Having a car in Britain: to buy one or to bring it from your home country?

Driving a car at night - pretty, young woman driving her modern car at night in a city (shallow DOF; color toned image)

Before coming to UK, drivers always ask us whether they should take their cars to the UK or look for them there. In this article we talk about both options, so you can choose one of them according to your personal and financial situation.

How can I bring my car from home?

You can enter the UK with your car if you’re not going to live here. You have it up to six months during a one-year period, either in one visit or several. If you’re going to be there for more than six months or you have become a resident, you are required to register the car and pay taxes on it.

At this link you will find information about temporary admission of the vehicle. If you choose to import it, you must pay the VAT (Value Added Tax / VAT). At this other link, you can see how to register your car when you become a resident or if you spend more than six months with the vehicle in the UK, and find information about the required documentation. Keep in mind that probably your car insurance will be more expensive, because the steering wheel is on the other side. The average insurance payout is 700 pounds a year. If you get the English card, it is cheaper.

You can read more about this on the following pages:

What are the steps that I should take to buy a car here?

Young couple buys a car

If you’re not convinced by the above explanation, perhaps you would prefer to buy a car in the UK and save money on paperwork. The cars are usually cheaper.

Here we list some tips that you can follow before buying a used car. Many used cars need to be repaired, so it never hurts to follow these tips and avoid some nasty surprises:

  1. You should buy a car that fits with your budget. Look at car ads on websites and magazines to see what the market’s like. Also think about the actual space you need (a mini, a 4 × 4, a two-seater…), and what you might have to spend on repairs if something goes wrong.
  2. You should buy the car from a professional. Preferably, a used car brand that you know. It will more expensive, but you will have more legal protection. The car must comply exactly with the description the seller gives you. Selling a car that is not ready for the road is illegal, so chances are everything works. If something goes wrong, you can ask the dealer to give you back the money or make the appropriate repair. You must choose the seller carefully. To do this, you can follow the advice of people you’re close to. You can look at these pages for a good seller: Auto Trader, Car Pages or Exchange & Mart.
  3. You could also buy from a person you trust. It will cost less, but in this case, you will have less protection.
  4. Take your time to decide. Make sure that the car is okay. The link below will help you know what to look for, especially in a used car: 10 top tips for checking a used car. If you don’t understand cars, bring someone who does.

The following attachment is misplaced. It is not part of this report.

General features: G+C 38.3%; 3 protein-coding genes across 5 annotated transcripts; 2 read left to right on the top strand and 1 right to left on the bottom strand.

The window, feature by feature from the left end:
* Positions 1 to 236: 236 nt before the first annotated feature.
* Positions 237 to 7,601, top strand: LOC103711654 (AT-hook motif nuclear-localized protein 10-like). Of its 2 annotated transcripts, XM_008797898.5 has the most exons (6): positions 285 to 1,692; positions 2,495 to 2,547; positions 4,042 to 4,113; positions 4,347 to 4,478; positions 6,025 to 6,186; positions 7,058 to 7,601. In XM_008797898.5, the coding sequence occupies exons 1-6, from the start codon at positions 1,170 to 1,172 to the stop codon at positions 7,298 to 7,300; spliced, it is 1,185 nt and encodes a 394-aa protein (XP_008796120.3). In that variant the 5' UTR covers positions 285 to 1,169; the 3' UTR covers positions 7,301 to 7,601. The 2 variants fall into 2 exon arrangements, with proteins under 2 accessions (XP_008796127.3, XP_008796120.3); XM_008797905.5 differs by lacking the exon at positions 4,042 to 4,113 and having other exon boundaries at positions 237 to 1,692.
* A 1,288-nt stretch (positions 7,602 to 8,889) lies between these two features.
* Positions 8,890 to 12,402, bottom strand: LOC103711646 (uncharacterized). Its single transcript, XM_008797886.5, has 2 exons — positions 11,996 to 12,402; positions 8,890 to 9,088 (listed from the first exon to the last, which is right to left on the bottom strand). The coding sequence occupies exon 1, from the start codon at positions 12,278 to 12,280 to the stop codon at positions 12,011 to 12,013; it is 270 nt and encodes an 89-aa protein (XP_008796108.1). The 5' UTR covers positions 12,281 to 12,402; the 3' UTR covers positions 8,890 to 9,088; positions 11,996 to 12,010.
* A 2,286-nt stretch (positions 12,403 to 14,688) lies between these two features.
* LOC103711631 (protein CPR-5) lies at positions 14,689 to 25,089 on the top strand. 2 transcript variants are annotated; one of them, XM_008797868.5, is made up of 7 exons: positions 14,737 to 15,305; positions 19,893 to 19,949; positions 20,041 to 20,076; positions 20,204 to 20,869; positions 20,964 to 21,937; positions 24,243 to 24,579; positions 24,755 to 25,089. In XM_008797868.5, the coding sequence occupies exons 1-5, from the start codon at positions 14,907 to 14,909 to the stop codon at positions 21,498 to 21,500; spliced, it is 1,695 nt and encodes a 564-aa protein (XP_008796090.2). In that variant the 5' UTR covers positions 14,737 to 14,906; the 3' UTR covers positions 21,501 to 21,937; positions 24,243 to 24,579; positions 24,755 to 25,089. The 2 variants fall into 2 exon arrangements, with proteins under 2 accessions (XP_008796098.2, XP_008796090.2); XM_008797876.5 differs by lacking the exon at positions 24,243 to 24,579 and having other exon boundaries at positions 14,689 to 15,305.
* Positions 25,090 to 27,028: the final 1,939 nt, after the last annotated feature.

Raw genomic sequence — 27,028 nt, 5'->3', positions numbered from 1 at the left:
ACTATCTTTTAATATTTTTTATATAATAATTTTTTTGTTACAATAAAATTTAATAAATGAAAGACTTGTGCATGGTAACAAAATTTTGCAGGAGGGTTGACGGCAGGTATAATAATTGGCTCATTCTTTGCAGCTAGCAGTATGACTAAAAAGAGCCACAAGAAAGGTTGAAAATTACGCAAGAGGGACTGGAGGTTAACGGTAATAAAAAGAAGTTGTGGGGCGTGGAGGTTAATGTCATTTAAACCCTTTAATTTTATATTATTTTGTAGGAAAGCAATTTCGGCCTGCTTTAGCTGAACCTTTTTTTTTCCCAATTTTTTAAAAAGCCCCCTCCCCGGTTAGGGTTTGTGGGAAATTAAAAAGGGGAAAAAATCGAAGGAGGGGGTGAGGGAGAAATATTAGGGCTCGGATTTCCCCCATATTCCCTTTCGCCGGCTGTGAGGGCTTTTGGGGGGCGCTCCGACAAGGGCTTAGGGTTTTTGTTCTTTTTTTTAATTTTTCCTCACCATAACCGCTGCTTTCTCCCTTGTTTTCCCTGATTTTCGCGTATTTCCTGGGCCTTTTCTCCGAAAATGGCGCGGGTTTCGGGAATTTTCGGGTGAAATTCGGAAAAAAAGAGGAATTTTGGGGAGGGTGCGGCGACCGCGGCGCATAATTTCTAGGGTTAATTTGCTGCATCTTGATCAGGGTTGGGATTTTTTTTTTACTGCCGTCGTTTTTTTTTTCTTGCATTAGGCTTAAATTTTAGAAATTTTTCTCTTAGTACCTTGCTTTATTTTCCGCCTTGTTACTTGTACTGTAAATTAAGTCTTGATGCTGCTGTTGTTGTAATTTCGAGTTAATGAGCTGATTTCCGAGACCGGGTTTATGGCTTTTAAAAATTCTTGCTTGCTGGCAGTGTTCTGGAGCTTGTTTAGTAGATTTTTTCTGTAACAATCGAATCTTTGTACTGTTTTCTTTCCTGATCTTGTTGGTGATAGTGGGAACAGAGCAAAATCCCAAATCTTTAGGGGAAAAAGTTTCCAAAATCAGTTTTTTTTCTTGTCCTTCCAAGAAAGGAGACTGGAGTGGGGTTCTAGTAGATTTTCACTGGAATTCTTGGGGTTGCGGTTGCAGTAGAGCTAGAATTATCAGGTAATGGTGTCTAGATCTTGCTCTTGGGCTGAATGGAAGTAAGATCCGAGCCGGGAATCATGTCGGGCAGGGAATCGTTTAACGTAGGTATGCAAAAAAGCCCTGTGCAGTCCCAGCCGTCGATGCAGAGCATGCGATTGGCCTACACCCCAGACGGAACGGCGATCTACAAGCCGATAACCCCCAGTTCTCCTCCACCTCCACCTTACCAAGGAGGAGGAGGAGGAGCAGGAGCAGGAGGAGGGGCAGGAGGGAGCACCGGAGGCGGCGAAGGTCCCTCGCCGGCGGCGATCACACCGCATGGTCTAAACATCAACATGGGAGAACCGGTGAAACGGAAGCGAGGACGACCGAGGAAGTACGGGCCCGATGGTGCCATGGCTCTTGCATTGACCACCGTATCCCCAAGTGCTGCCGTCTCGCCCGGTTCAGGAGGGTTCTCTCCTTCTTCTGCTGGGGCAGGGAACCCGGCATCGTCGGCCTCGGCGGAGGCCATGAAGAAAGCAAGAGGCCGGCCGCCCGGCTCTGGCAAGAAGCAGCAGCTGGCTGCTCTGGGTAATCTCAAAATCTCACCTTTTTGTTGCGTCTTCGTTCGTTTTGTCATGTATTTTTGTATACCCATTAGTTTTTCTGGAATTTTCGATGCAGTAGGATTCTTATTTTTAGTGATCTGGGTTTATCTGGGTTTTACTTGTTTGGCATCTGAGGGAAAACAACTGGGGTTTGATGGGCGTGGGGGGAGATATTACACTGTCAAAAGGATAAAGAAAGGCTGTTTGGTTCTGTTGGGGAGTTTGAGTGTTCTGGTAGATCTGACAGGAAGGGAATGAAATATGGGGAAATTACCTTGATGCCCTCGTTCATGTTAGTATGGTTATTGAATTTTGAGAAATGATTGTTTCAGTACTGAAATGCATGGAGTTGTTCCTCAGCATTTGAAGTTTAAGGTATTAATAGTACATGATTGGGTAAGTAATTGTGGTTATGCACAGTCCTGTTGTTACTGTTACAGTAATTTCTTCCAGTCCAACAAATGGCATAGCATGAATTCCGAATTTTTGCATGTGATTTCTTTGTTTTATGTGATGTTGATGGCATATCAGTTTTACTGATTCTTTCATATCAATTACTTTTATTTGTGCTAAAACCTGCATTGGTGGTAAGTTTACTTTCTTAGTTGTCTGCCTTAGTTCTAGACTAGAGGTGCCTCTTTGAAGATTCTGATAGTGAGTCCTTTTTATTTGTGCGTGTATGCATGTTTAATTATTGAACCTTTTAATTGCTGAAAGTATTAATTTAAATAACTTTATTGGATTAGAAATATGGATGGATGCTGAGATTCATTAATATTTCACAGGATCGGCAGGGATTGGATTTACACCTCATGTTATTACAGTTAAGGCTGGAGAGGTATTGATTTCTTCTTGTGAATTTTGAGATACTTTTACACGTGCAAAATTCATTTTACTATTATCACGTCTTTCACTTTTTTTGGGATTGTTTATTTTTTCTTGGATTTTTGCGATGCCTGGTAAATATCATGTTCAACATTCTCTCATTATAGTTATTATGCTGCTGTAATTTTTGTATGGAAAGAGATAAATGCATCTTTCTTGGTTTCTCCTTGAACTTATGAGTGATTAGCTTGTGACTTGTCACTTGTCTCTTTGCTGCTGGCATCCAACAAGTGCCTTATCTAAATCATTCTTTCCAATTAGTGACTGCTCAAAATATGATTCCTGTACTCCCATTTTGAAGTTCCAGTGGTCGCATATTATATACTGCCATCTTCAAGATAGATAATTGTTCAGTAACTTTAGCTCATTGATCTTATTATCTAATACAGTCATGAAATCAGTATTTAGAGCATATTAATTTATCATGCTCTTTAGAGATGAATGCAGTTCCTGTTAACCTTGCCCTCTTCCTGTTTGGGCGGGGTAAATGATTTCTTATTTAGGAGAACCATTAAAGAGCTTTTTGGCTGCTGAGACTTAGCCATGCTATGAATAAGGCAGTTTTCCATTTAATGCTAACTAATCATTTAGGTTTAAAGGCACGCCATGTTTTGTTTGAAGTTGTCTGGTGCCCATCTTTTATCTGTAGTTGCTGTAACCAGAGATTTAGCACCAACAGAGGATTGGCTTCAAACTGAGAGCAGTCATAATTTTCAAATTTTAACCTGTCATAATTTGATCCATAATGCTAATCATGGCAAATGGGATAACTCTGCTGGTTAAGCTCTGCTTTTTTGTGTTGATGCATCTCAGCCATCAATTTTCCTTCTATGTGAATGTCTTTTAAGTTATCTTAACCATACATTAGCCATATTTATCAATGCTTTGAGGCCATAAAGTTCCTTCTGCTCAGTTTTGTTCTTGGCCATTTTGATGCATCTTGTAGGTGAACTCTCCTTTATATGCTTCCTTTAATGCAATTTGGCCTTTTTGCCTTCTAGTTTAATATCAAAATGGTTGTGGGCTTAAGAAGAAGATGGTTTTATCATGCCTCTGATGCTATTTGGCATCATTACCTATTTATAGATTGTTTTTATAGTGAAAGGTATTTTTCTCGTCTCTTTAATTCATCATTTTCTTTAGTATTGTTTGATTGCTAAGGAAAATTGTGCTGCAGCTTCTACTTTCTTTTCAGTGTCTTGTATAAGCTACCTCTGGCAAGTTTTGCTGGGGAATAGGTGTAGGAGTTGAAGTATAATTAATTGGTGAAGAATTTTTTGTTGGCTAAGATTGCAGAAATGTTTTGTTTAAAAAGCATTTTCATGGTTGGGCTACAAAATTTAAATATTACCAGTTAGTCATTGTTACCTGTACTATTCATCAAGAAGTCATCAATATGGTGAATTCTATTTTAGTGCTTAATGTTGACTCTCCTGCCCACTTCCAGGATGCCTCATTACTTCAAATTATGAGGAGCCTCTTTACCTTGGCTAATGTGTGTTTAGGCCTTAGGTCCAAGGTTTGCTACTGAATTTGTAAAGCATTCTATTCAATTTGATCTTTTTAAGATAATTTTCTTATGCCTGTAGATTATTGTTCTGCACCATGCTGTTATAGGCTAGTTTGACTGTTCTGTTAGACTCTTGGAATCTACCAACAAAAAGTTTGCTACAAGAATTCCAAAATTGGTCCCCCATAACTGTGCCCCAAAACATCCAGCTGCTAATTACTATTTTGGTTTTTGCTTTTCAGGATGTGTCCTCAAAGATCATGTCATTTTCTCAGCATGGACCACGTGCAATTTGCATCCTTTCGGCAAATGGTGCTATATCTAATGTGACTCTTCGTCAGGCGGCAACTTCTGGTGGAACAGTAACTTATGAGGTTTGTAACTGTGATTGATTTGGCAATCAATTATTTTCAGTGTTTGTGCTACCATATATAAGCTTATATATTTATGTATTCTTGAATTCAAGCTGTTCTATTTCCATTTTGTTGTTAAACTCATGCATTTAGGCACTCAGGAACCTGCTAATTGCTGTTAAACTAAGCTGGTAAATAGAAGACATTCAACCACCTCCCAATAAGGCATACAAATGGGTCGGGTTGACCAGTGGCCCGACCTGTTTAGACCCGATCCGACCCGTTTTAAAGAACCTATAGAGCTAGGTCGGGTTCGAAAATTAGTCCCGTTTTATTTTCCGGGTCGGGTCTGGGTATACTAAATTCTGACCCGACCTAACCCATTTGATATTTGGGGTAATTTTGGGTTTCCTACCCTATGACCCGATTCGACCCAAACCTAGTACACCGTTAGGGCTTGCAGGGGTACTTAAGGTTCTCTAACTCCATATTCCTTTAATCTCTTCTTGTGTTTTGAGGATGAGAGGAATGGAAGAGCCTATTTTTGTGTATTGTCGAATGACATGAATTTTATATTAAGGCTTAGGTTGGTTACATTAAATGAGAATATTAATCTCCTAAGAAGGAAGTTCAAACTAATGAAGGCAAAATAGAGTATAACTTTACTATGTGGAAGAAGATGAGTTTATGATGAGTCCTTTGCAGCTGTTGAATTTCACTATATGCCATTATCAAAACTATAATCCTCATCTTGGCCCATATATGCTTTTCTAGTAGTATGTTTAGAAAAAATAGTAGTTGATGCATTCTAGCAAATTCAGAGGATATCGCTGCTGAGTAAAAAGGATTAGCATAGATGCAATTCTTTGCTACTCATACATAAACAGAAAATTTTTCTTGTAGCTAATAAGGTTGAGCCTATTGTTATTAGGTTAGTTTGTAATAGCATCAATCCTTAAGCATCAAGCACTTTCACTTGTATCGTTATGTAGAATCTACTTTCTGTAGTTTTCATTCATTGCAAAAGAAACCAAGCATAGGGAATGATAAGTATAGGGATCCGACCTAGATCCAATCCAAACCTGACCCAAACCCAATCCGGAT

5. Before reaching any deal, verify the identity of the car at the DVLA website. It is important to ensure that it is not a stolen car. See also the MOT history online.
  6. Compare deals. Invest time in this task, as it can save you hundreds of pounds.
  7. When you will pay, make sure you get the invoice and the following documentation: V5C registration document, the car’s service history and proof of identity of the seller.

At these links you can find more tips before making a final decision:

And here are some of the websites you can check once you’ve decided to buy a car:

When you have decided to buy a car, you must keep the DVLA Car Information in mind. This search engine lets you know information about the car and helps you avoid scams. You can find more information on the UK government website. You need to enter the model and serial number, and the public database will indicate the year of the car, the engine, if it has passed the MOT, if all taxes have been paid, etc.

What requirements must the car meet?

Volkswagen Aftersales (Technicians)

Whether it is imported from your home country or purchased in the UK, all cars must:

  1. Have passed the MOT (Ministry of Transport Test / ITV). You will find more information at this UK government link: Getting an MOT. This test certifies that the vehicle complies with road safety and environmental standards and it lasts one year. The penalty for not passing the MOT can be up to 1,000 pounds. You can tell if a car has passed the British ITV at this link: Check the status MOT of a vehicle. You will find more information at this link. The MOT reviews the vehicle’s body and structure, emissions, fuel system, seats, belts, tires, wheels, windshields, license plate, lights, brakes and mirrors, among other things. Passing the MOT will cost you between 150 and 300 pounds, depending on the vehicle.
  2. Pay insurance. You’ll find more information on this point at this government link. The price is usually 700 pounds a year. If you do not have the British card, you’ll pay more. You can use these insurance comparators to get an idea and save as much as possible: Money Supermarket and Confused.
  3. The road tax. At UKister we have an article about this: Car Tax Disc, the road tax in the UK. Usually it costs about 150 pounds a year.
  4. Vehicle Tax Rate: The tax depends on the year of the car, engine size and how much it contaminates (ie the type of fuel you use). Here‘s more information. And at this link you can calculate the Vehicle Tax Rate.

Have any of you brought your car from your home country? Did anyone buy a car here? How was your experience?

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